Canon EOS 5D Mark IV vs EOS 6D Mark II: Viewfinder and LCD
- Canon EOS 5D Mark IV: 3.2-inch fixed LCD touchscreen, 1.62million dots. Pentaprism viewfinder with 0.71x magnification and 100% coverage
- Canon EOS 6D Mark II: 3-inch Vari-angle LCD touchscreen with 1.04million dots. Pentaprism viewfinder with 0.71x magnification and 98% coverage
Both cameras impress here. Their optical viewfinders provide the same 0.71x magnification, though the EOS 5D Mark IV's finder has 100% coverage. This means that what you see in the display is what you get in the final image. Meanwhile, the EOS 6D Mark II's viewfinder has coverage of 98%, so you do miss a touch of the peripheries.
With regards to LCD screens, each camera has one up on the other. The EOS 5D Mark IV has slightly larger 3.2in LCD screen to the EOS 6D Mark II’s 3in display, and its resolution is higher at 1.62million dots too. However, the EOS 6D Mark II's screen has a Vari-angle design, which some will no doubt find more useful.
Both LCD displays are touch sensitive. Using Dual Pixel CMOS AF for touch focusing in live view mode makes the Vari-angle screen of the EOS 6D Mark II inherently more appealing, as it’s easier to view and operate from awkward angles.
Overall, the EOS 5D Mark IV is likely to appeal more to those primarily using the viewfinder, while the EOS 6D Mark II is potentially better suited for live view and video aficionados.
Canon EOS 5D Mark IV vs EOS 6D Mark II: Build and design
- Canon EOS 5D Mark IV: 890g (inc. battery and card); dual card slots (SDHC/SDXC & CompactFlash)
- Canon EOS 6D Mark II: 765g (inc. battery and card); single card slot (SDHC/SDXC)
Both cameras are classed as mid-size DSLRs. However, the EOS 5D Mark IV is heavier at 890g to the EOS 6D Mark II's 765g, and it’s slightly bigger too.
There are other subtle differences between the two cameras that justify the price tags. The body of the EOS 5D Mark IV is primarily magnesium alloy and features Canon’s most effective weather sealing. The EOS 6D Mark II feels more enthusiast-level by comparison, being made from a mix of aluminium alloy and polycarbonate resin with glass fiber.
The EOS 5D Mark IV features twin memory card slots (one CompactFlash and one SD) and a USB 3.0 connection, while the EOS 6D Mark II only has a single SDHC/SDXC-type slot and USB 2.0 connection.
Each camera has its advantages when it comes to build and design. The EOS 6D Mark II is lighter, but the EOS 5D Mark IV is more durable. We’d favour the EOS 5D Mark IV.
Canon EOS 5D Mark IV vs EOS 6D Mark II: Other features
- Canon EOS 5D Mark IV: Built-in Wi-Fi, NFC, Dual Pixel RAW
- Canon EOS 6D Mark II: Built-in Wi-Fi, NFC, Bluetooth
The maximum shutter speed of the EOS 5D Mark IV is 1/8000sec, while the EOS 6D Mark II is 1EV slower at 1/4000sec. A faster shutter speed could be the difference between using the fast f/1.2 lens at its widest setting, without a filter, in bright sunlight.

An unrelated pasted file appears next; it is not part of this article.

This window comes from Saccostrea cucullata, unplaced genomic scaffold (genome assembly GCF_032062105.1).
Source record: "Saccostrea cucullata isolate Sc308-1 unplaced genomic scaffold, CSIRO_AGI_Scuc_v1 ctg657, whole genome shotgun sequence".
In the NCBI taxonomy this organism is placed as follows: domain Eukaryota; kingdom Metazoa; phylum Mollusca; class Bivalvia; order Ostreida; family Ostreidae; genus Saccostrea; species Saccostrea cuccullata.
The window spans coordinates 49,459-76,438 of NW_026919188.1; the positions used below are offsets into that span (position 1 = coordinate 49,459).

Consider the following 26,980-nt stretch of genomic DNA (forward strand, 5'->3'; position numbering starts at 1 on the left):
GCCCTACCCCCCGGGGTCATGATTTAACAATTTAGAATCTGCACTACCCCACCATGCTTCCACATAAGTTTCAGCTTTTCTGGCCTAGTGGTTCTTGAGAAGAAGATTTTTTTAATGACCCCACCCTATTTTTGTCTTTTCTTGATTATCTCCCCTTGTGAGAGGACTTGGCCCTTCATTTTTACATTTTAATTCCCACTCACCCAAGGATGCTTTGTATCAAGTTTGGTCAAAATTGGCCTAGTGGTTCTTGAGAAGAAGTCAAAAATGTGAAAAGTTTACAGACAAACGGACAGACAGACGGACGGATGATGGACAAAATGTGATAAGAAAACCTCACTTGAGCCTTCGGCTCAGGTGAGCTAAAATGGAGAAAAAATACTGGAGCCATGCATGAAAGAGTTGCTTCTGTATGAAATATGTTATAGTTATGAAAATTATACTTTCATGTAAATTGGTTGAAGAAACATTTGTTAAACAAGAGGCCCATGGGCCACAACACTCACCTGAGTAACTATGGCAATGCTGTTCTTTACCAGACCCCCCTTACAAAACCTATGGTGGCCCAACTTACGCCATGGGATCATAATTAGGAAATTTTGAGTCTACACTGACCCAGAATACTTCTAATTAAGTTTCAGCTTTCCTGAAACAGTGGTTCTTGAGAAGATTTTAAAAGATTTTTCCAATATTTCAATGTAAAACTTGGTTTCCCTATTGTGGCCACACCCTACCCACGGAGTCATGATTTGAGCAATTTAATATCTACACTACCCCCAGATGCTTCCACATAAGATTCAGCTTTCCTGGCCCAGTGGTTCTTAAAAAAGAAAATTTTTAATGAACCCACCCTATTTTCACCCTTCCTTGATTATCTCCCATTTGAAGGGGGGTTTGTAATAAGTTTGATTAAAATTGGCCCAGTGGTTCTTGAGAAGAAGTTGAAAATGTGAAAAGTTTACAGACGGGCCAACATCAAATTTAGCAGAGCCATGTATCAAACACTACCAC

Both cameras feature built-in Wi-Fi and NFC wireless connections. However, the EOS 6D Mark II is the one that has Bluetooth, which provides an energy efficient ‘always-on’ wireless connection. Users can automatically upload images to their smart device immediately after they are taken.
The EOS 5D Mark IV also boasts Dual Pixel RAW functionality, which lets you adjust the point of best sharpness among other things post capture, and this is also something the EOS 6D Mark II lacks.
Read more: The best full-frame DSLRs
Features found in both cameras include built-in GPS and intervalometer shooting mode.
It’s a mixed bag here, with both cameras having advantages over the other, though the EOS 6D Mark II benefits from Bluetooth technology.
Canon EOS 5D Mark IV vs EOS 6D Mark II: Battery life
- Canon EOS 5D Mark IV: 900 shots
- Canon EOS 6D Mark II: 1,200 shots
Both cameras use the same LP-E6N battery, but the EOS 6D Mark II comes out on top, being able to shoot for 33% longer.
On a full charge it can take up to 1,200 shots to the 900 shots of the EOS 5D Mark IV. The camera is newer and features Canon’s latest processor, which may contribute to its power efficiency.
Its Bluetooth technology provides a more energy-efficient wireless connection too. For a mid-size Canon DSLR, you’d struggle to beat the EOS 6D Mark II.
The EOS 6D Mark II wins here.
Despite both cameras being mid-size, full-frame DSLRs, Canon has been able to differentiate the two quite clearly. To summarise, here are the benefits each camera has over the other:
The Canon EOS 5D Mark IV has a marginally higher sensor resolution for larger prints, together with Dual Pixel RAW and 4K video recording (albeit with 1.6x sensor crop). It also boasts a larger LCD touchscreen and a viewfinder with 100% coverage, together with twin memory card slots and better build quality.
Other advantages include an additional port to connect headphones and more AF points in an array that covers a wider portion of the frame, together with a buffer that allows for unlimited JPEG shooting with the 7fps drive mode.
The Canon EOS 6D Mark II has its own perks, though. It's lighter and its body is slightly smaller, and it offers a Vari-angle LCD touchscreen. Superior battery life and energy-efficient, always-on Bluetooth connectivity also made a difference.
It's also significantly less expensive; at around half of the price of the EOS 5D Mark IV, you could get a Canon EF L-series lens alongside a EOS 6D Mark II with the money saved.
In its own right, the Canon EOS 5D Mark IV is a better camera in most departments; you get what you pay for. But is it better than a EOS 6D Mark II with a lens?